Definition of consider verb from the Oxford Advanced Learner's Dictionary



; kənˈsɪdər
1 [intransitive, transitive] to think about something carefully, especially in order to make a decisionI'd like some time to consider.consider something She considered her options.Let us consider the facts.He was considering an appeal.a carefully considered responseThe company is being actively considered as a potential partner (= it is thought possible that it could become one).consider doing something We're considering buying a new car.You wouldn't consider marrying a man for his money, then?consider how/what, etc… We need to consider how the law might be reformed.He was considering what to do next.2 [transitive] to think of somebody/something in a particular wayconsider somebody/something + noun| consider somebody/something (to be) something| consider somebody/something (as) something He considers himself an expert on the subject.This award is considered (to be) a great honour.These workers are considered (as) a high-risk group.consider somebody/something + adjective| consider somebody/something (to be) something Consider yourself lucky you weren't fired.Who do you consider (to be) responsible for the accident?consider somebody/something to do something He's generally considered to have the finest tenor voice in the country.consider (that)… She considers that it is too early to form a definite conclusion.The Home Secretary will release prisoners only if he considers it is safe to do is considered that… It is considered that the proposed development would create much-needed jobs.3 [transitive] consider somebody/something to think about something, especially the feelings of other people, and be influenced by it when making a decision, etcYou should consider other people before you act.4 [transitive] consider somebody/something (formal) to look carefully at somebody/somethingHe stood there, considering the painting.

all things considered

thinking carefully about all the facts, especially the problems or difficulties, of a situation
She's had a lot of problems since her husband died but she seems quite cheerful, all things considered.

your considered opinion

your opinion that is the result of careful thought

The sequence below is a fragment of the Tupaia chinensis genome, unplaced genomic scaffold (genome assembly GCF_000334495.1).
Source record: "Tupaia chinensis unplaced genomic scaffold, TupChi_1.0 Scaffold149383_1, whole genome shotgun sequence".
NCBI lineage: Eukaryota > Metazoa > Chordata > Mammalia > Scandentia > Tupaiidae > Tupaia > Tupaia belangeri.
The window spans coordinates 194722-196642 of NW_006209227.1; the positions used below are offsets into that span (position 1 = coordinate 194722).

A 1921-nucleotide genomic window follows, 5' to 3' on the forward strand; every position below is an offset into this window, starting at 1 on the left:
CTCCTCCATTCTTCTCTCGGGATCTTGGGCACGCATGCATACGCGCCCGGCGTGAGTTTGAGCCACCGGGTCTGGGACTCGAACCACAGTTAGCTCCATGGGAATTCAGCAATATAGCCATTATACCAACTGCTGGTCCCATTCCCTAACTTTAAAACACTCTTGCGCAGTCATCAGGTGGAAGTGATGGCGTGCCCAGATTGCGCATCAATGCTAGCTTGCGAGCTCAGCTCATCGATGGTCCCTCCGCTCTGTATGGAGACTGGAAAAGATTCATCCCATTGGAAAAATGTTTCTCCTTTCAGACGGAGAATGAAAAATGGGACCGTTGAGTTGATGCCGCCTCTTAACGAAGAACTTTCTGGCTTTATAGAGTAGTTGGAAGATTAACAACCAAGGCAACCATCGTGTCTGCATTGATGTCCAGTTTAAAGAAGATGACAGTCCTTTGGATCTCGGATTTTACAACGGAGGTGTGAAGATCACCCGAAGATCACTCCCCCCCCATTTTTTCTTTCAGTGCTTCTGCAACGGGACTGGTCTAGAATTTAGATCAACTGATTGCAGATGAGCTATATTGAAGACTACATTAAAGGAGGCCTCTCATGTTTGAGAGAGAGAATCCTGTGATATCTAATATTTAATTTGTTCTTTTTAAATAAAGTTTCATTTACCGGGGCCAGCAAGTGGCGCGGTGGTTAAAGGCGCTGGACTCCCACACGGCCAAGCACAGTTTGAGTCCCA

Usage noteUsage note: aboutSaying what a text is aboutThe book is about homeless people in the cities.The report deals with the issue of homelessness in London.The writer discusses the problems faced by homeless people.The article presents an overview of the issues surrounding homelessness.The novel explores the theme of friendship among homeless people.The first chapter examines the relationship between homelessness and drug addiction.The paper considers the question of why so many young people become homeless.Usage noteUsage note: regardcall find consider see viewThese words all mean to think about somebody/something in a particular way.regard to think of somebody/something in a particular way:He seemed to regard the whole thing as a to say that somebody/something has particular qualities or characteristics:I wouldn't call German an easy language.find to have a particular feeling or opinion about something:You may find your illness hard to accept.consider to think of somebody/something in a particular way:Who do you consider (to be) responsible for the accident?regard or consider?These two words have the same meaning, but they are used in different patterns and structures. In this meaning consider must be used with a complement or clause: you can consider somebody/something to be something or consider somebody/something as something, although very often the to be or as is left out:He considers himself an expert. They are considered a high-risk group. You can also consider that somebody/something is something and again, the that can be left out. Regard is used in a narrower range of structures. The most frequent structure is regard somebody/something as something; the as cannot be left out:I regard him a close friend. You cannot regard somebody/something to be something or regard that somebody/something is something. However, regard (but not consider in this meaning) can also be used without a noun or adjective complement but with just an object and adverb (somebody/something is highly regarded) or adverbial phrase (regard somebody/something with suspicion/jealousy/admiration).see to have an opinion of something:Try to see things from her point of view.view to think of somebody/something in a particular way:How do you view your position within the company? View has the same meaning as regard and consider but is slightly less frequent and slightly less formal. The main structures are view somebody/something as somebody/something (you cannot leave out the as) and view somebody/something with regard/consider/see/view somebody/something as somethingto regard/consider/see/view somebody/something from a particular point of viewto find/consider somebody/something to be somethinggenerally/usually regarded/considered/seen/viewed as somethingto regard/consider/view somebody/something favourably/unfavourably